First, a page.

Over the years I have many times felt a grave disappointment, even a dismay, when attending a Thanksgiving meal in one place or another. It happened when hearing the blessing before the meal – the brief, inarticulate prayer that resounded with insincerity and lack of conviction.
It is very difficult and may be impossible to fully acknowledge that all of us own nothing. We are recipients of all that we claim to be “ours.”
There is so much that each of us work so hard for (blood, sweat and tears) that prompted us to feel we can rightfully claim ownership and credit.
Facing the ultimate source of all our time and all our talent enables the truth to be seen.
Most of us have a good time inflating our egos by surveying our accomplishments — a fantasy tour of “how great I am.” Taking credit for what has been given to us is achieved by practicing mental short-sightedness, playing a make-believe self-creator.
Years of hard work, discipline and self-denial is the price most all of us have to pay to acquire significant goals (e.g. college, career, success, happy marriage). We certainly can take credit for what we acquired and achieved enduring the pain and drudgery of using our gifts of time and talent. [Refer to the parable of the talents, Matthew 25:21, “Well done good and faithful servant…I will put you in charge of many things.”]
But in all cases we clearly are recipients of our talents – “To one he gave…”[ Matt. 25:15]. The notion of our nothingness is necessary to understand the generosity of our Maker and the thanksgiving due him. We “celebrate” annually our Thanksgiving day here in America. I have never liked the term “celebration” of Thanksgiving; it seems more appropriate “to reverently observe.” Most of us like to itemize the numerous amenities and blessings in our lives; yet perhaps are inclined to overlook “our lives.”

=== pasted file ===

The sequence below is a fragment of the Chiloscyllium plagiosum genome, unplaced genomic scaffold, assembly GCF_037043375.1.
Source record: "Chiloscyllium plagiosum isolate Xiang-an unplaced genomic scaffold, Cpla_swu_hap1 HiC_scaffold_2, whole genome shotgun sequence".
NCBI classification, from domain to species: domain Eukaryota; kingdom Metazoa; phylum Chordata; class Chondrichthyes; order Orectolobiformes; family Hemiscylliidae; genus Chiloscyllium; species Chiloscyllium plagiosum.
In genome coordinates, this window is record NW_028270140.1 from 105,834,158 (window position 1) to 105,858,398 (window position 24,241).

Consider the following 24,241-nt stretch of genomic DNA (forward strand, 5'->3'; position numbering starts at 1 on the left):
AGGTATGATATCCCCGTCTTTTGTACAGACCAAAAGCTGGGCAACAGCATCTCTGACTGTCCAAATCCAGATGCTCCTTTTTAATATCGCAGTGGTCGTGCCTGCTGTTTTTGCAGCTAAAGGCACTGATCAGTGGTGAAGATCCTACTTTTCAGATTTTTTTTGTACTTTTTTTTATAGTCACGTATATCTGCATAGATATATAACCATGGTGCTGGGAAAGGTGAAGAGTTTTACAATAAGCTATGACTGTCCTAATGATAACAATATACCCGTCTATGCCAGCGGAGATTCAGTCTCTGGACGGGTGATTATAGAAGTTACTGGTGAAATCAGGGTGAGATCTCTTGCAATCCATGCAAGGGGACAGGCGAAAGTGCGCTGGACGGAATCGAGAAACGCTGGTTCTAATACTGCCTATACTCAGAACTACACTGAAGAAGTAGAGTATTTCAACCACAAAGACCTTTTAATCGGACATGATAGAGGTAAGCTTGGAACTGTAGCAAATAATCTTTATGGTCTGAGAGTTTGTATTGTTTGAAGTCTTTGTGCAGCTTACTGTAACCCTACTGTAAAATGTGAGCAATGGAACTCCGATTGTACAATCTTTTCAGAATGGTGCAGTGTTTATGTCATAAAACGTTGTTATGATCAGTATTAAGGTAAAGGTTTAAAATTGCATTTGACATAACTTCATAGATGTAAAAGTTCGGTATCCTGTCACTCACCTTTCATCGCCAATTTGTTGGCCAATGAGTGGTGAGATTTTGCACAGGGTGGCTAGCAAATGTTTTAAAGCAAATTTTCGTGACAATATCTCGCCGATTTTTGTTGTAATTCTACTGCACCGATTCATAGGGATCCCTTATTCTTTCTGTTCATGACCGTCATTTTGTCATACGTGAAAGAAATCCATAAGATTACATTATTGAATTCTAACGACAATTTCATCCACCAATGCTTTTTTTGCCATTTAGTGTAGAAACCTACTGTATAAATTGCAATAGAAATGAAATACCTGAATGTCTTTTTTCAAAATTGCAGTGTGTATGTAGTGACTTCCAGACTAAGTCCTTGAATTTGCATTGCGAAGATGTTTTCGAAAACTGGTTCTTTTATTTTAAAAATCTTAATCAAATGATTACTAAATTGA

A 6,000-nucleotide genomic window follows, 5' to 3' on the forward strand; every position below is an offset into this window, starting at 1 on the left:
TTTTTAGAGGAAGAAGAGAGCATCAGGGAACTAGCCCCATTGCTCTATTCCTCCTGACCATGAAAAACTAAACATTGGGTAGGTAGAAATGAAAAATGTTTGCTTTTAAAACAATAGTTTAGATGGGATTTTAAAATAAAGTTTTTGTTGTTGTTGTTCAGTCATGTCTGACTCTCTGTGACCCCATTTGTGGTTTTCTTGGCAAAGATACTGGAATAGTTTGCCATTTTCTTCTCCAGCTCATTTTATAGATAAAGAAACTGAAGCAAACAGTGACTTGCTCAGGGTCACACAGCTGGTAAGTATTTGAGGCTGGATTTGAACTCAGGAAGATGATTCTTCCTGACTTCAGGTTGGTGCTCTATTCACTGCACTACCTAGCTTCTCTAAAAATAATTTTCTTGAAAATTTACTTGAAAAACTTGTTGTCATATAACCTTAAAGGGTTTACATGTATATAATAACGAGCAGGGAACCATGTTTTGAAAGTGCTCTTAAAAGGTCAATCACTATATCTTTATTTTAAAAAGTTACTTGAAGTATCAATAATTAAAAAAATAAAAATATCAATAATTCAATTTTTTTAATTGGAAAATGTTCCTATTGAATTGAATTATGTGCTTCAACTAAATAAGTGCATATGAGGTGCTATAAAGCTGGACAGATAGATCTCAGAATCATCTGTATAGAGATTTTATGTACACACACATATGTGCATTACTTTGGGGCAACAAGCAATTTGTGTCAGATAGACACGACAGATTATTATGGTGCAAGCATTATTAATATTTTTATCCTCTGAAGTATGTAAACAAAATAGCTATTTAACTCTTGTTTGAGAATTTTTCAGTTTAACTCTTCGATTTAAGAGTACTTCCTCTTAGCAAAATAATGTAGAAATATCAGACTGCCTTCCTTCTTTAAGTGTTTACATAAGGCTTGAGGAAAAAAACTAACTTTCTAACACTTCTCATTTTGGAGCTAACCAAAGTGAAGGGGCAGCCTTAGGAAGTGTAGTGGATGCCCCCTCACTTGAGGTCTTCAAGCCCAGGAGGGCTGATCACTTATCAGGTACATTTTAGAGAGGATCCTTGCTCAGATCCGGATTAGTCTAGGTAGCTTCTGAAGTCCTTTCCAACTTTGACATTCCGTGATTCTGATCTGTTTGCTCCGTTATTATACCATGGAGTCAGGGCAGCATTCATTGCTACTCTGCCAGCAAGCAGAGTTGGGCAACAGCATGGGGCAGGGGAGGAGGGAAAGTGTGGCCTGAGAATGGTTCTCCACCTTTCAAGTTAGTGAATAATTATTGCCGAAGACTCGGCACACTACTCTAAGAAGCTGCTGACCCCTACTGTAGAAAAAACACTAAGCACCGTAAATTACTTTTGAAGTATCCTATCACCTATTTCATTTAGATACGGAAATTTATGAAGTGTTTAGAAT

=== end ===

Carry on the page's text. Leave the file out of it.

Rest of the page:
There is one activity all of us creatures can never complete — giving deserved recognition, praise and thanksgiving to the ONE from whom all blessings flow. Such is spontaneous for any who have an honest look at themselves — so endowed with so many gifts.
This uninterrupted flow of life and talent behooves our uninterrupted thanksgiving. “Be joyful always; pray continually; give thanks in all circumstances.” [Thes. 5:16] May we be reflective enough to give heartfelt credit where credit is due on the last Thursday of every November; as well as all the days of our lives. The happiness of Thanksgiving is found therein, and therein I wish you a “Happy Thanksgiving.”
The Rev. John Burkhart Ph.D, is a retired Episcopal priest and professor of psychology
firstname.lastname@example.org blog at inspirationsandideas